HE has a fiery reputation of firing from the hips, without fear or favour, especially on matters of public interest.
Former Non-Constituency Member of Parliament (NMP) Viswa Sadasivan fired a timely red-hot Lunar New Year fire-cracker as he reminded that if public confidence and trust in the Government does down the drain, every Singaporean will be the loser.
In a no-punches-pulled letter, published in The Forum Page of The Straits Times, he wrote: “Just too many things have been going wrong lately – the Singapore Armed Forces, Health Ministry and Singapore Post incidents.
“We appear to be in denial that the problem – across the board – is systemic. Individual Committees of Inquiry (COIs) can only go so far. There’s an urgent need for a whole-of-government response.”
A few days earlier, Lianhe Zaobao voiced out a similar editorial calling on the authorities to correct flaws and “restore public confidence”. The leading Chinese daily asserted that a series of lapses by “public service companies recent years have swayed some people’s confidence in the institutions and efficiencies we have always been proud of.”
The Singapore Press Holdings (SPH) publication boldly listed recent incidents involving the Ministry of Health (MOH), the Singapore Armed Forces (SAF), SMRT, Singapore Post (SingPost) and Singapore Power as it asserted that the authorities “can’t be arrogant” and must “deeply reflect on this series of faults and not let them cause systemic failure”.
‘PROVIDE EXPLANATION, PLEASE’
Mr Sadasivan, 60, who was a NMP in the Parliament of Singapore from 2009 to 2011, says that the “first step to solving a problem is to acknowledge it”. He explains: “It is not unreasonable for public servants – including political leaders – to provide an explanation when things go wrong. The aim, however, should not be to protect the organisation or its leaders even when there has been wrongdoing.
“It’s disingenuous for public servants to see defending the Government when things go wrong as their primary duty. Their accountability is to the people, who expect them to do the right thing.”
Stand up please and be counted, he urges. He says: “This often translates to not fudging or sweetening the issues, defining the problem as it really is, and solving it decisively. By acting with integrity in such situations, public servants can help boost public trust in government.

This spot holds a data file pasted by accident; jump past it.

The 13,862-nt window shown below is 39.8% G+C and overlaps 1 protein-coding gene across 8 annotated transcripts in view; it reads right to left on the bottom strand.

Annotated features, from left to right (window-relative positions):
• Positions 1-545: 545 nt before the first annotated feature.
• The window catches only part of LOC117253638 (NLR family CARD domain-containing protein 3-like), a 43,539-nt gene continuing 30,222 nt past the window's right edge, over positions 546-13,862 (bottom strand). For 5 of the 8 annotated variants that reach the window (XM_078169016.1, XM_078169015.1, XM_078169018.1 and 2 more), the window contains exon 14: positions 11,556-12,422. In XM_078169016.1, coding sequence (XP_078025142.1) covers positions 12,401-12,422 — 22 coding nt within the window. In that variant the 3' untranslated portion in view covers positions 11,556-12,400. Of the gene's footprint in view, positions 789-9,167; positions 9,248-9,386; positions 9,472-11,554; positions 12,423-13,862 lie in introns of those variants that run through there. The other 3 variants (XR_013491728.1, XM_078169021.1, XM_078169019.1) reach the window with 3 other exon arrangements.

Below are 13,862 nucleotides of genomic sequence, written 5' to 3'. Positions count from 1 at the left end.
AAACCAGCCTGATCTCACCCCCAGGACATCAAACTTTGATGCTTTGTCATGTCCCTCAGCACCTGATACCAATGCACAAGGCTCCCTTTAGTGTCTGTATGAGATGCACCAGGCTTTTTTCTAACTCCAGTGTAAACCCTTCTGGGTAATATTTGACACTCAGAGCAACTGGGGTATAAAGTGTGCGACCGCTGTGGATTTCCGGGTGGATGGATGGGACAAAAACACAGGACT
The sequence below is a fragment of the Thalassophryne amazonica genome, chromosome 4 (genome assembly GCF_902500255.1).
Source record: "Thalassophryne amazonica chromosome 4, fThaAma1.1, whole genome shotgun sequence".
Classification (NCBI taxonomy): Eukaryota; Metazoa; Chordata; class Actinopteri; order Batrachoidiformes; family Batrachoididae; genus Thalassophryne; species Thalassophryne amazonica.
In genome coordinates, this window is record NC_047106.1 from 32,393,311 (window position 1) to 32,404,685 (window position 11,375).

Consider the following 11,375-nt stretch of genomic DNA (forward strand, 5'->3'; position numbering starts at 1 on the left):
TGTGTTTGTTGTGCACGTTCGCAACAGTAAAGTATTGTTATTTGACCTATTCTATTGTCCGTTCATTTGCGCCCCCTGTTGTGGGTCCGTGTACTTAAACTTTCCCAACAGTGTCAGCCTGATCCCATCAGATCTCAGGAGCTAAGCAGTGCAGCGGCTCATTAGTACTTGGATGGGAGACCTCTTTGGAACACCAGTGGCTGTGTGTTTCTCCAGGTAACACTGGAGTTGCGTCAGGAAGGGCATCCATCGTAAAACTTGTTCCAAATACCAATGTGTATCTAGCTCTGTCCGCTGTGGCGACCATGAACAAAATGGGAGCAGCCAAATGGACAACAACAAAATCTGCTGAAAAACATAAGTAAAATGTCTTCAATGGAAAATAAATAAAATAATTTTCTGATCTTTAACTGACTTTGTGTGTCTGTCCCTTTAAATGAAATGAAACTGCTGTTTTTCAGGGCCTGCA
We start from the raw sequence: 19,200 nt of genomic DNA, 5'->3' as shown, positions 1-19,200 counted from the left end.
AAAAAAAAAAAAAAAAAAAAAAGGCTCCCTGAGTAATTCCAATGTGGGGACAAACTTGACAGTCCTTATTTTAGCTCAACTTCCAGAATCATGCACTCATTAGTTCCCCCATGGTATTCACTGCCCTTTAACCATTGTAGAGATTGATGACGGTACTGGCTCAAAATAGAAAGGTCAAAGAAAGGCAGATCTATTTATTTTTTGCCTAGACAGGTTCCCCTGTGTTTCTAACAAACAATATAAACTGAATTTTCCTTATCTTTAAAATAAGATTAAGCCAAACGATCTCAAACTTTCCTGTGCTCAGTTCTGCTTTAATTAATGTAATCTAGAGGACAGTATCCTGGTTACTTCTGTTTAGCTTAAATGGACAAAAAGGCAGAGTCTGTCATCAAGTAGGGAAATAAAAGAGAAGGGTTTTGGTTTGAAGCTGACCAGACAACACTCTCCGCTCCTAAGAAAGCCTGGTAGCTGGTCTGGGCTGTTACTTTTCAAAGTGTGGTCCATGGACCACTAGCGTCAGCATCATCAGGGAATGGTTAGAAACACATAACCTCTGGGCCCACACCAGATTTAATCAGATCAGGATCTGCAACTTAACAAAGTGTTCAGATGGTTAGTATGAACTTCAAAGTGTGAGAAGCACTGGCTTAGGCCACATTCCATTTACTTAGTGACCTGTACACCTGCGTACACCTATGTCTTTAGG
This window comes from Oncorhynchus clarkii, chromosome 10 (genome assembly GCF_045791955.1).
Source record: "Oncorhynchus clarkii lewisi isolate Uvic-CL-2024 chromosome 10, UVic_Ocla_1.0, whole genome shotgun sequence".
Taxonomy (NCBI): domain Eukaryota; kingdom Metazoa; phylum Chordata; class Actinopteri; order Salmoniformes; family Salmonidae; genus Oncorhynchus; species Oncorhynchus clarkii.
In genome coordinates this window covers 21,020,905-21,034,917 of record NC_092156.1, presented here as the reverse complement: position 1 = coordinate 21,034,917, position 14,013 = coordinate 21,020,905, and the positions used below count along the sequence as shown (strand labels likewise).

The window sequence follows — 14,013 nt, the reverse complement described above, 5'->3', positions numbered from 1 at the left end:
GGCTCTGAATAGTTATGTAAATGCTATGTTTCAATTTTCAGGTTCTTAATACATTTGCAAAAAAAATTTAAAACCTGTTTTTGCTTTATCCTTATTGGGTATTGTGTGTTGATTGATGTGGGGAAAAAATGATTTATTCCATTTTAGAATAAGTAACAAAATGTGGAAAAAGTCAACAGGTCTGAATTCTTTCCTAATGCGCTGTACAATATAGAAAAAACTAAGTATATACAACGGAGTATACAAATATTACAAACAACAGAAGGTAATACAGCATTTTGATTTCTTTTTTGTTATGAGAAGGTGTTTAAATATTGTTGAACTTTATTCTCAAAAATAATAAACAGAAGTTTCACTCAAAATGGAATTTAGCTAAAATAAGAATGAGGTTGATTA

“Second, we need to identify common threads running through the various critical incidents. One that stands out pertains to systems and processes. These can’t be designed on the assumption that they will be used correctly all the time.”
MAIDEN SPEECH IN 2009
For the record, Mr Sadasivan in August 2009, used his maiden speech in Parliament to table an extraordinary motion calling for the House to reaffirm its commitment to the principles enshrined in the Singapore National Pledge (which refers to Singaporeans as “one united people, regardless of race, language or religion”), and questioned whether the government was sending out mixed signals by emphasising racial categorisations, for example by promoting ethnic-based self-help groups.
Inevitably, his contentious speech attracted considerable media attention and drew responses from a number of Parliamentarians from the ruling People’s Action Party (PAP), including the-then Minister Mentor Lee Kuan Yew. Mr Lee, the iconic founding ‘Father of Singapore’ stated that he wanted to “bring the House back to earth” on the issue of racial equality in Singapore, and sternly rebutted Mr Sadasivan’s arguments.
Mr Sadasivan, who confesses he’s not a PAP cadre, has a fantabulous reputation as an public-spirited academic. He studied at Harvard University’s John F. Kennedy School of Government, where he completed a Master of Public Administration degree. He has been extensively involved in public service for more than two decades.
Among other distinguished appointments, he has served as the Chairman of the Political Development Feedback Group of Singapore’s Feedback Unit, and as Vice-President and Secretary of the Singapore Indian Development Association (SINDA) Executive Committee. He has also served on the Media Development Authority’s Board, the Singapore 21 Committee, Economic Review Committee, Remaking Singapore Committee, and the National Youth Achievement Award Council.
Calling a spade a spade has always been his powerful trademark and in his latest message to Singaporeans, Mr Sadasivan appeals passionately that a “good system must assume human error and frailties, and compensate for them”.
He notes that there appears to be an over-reliance on systems. He explains: “Basic human instincts to observe, spot, think, respond and react are not exercised enough. Over time, these cease to be instincts. The problems arising from this are evident in all the recent incidents.”
RISK AND REWARD CONDITIONS
He urged the Lee Hsien Loong government to “address the critical role of human behaviour and attitude in these incidents”.
Significantly, he says: “We all respond to risk and reward conditions. When there appears to be a routinised response when things go wrong – media conference, COI, apology – there’s the risk of us getting used to things going wrong and accepting it. There’s an urgent need for us to get out of this vicious circle.”
Hitting the nail on the head, he reiterates that the onus of responsibility in good governance starts from the top.
He adds: “This will only happen if the leadership at the highest level sends an unequivocal signal that those in charge will be held accountable. It cannot continue to be business as usual.”
And he sums up his Forum letter with a shivery Lunar New Year admonition for Singaporeans: “If nothing concrete is done to revive public confidence and trust in the Government, we all lose.”
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